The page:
Inspired by real events, Magyar auteur Bence Fliegauf's spare, naturalistic drama puts a human face on the victims of racially motivated violence.
Inspired by real events, Magyar auteur Bence Fliegauf’s “Just the Wind” puts a human face on the victims of racially motivated violence. Creating an atmosphere of mounting threat without ever resorting to histrionics, this spare, naturalistic drama centers on a Romany family from an isolated village where five other such families were gunned down in their own homes. At a time when Hungarian politics are taking an increasingly nationalistic turn, the pic’s frank acknowledgment of the country’s entrenched racism appears especially brave. Kudos and critical support will help “Wind” blow into international arthouse venues.
Unfolding in an often murky visual style and at a measured pace that repays patience, the main narrative hinges on a tense 24-hour period during which middle-aged Mari (Katalin Toldi) rises with the sun and works two jobs in between caring for her invalid father (Gyorgi Toldi). Meanwhile, responsible teen Anna (Gyongyi Lendvai) goes to school, and bold 11-year-old Rio (Lajos Sarkany) plays hooky and prepares a secret den deep in the forest.
Although a brief, pre-title sequence provides a plaintive song and a glimpse of a funeral, an explanation for the somber, siege-like atmosphere hanging over the village emerges only gradually through an accumulation of telling details. Among the most chilling are Anna’s Internet search results for “gypsy murders” and a conversation Rio overhears between two policemen, one of whom remarks that he could suggest some gypsy parasites for the killers to knock off rather than these hard-working families. This sort of casual, institutionalized racism also rears its ugly head at Anna’s school, where the custodian sneeringly insinuates that she might have stolen some computer equipment, and on the street, where a drunken thug manhandles Mari.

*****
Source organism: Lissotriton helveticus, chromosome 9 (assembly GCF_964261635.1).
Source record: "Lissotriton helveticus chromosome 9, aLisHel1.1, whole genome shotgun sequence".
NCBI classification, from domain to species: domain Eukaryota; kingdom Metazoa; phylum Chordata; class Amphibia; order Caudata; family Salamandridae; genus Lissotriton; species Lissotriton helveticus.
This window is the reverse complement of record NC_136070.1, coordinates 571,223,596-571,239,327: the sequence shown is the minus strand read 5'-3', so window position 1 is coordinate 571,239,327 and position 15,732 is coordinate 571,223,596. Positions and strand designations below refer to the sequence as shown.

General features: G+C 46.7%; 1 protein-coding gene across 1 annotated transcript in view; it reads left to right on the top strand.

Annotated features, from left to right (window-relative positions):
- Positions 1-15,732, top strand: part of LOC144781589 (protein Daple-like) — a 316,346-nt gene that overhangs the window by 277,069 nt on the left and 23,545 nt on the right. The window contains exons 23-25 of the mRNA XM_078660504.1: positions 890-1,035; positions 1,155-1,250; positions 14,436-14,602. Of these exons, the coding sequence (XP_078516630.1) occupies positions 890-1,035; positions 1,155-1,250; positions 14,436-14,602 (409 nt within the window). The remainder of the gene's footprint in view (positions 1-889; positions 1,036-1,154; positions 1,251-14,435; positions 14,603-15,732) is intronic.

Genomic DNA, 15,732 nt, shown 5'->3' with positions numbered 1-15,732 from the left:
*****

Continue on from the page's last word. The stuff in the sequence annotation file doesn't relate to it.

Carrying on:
Shot on location in Romany settlements, “Just the Wind” offers a gritty, low-key depiction of its characters’ lives intercut with lyrical shots of the natural landscape. Thankfully, Fliegauf resists the movie cliches of wild gypsy music, chaotic dancing and picturesque all-nighters by a campfire. Although there are flashes of alcohol abuse and idle adolescents as Anna and Rio pass by their neighbors’ rundown homes, more than anything else, we experience the mundane existence of the main characters. The non-pro thesps from the Romany community contribute credible, naturalistic performances, with Katalin Toldi and Sarkany particular standouts.
Shooting in natural light conditions in a claustrophobic handheld style, Zoltan Lovasi (d.p. on Fliegauf’s debut, “Forest”) creates a sense of unease and oppression, but the nighttime scenes were annoyingly dim at the digital press screening caught. Still, the cool, clinical visuals in the film’s epilogue provide a punch to the gut. As ever with Fliegauf’s films, the sound design (by Tamas Beke, the helmer’s collaborator on 2010’s “Womb”) is particularly strong and crucial to the story. The score, composed by Fliegauf and Beke, is used at just a few intervals.
For the record, the helmer used the first name Benedek on his previous films.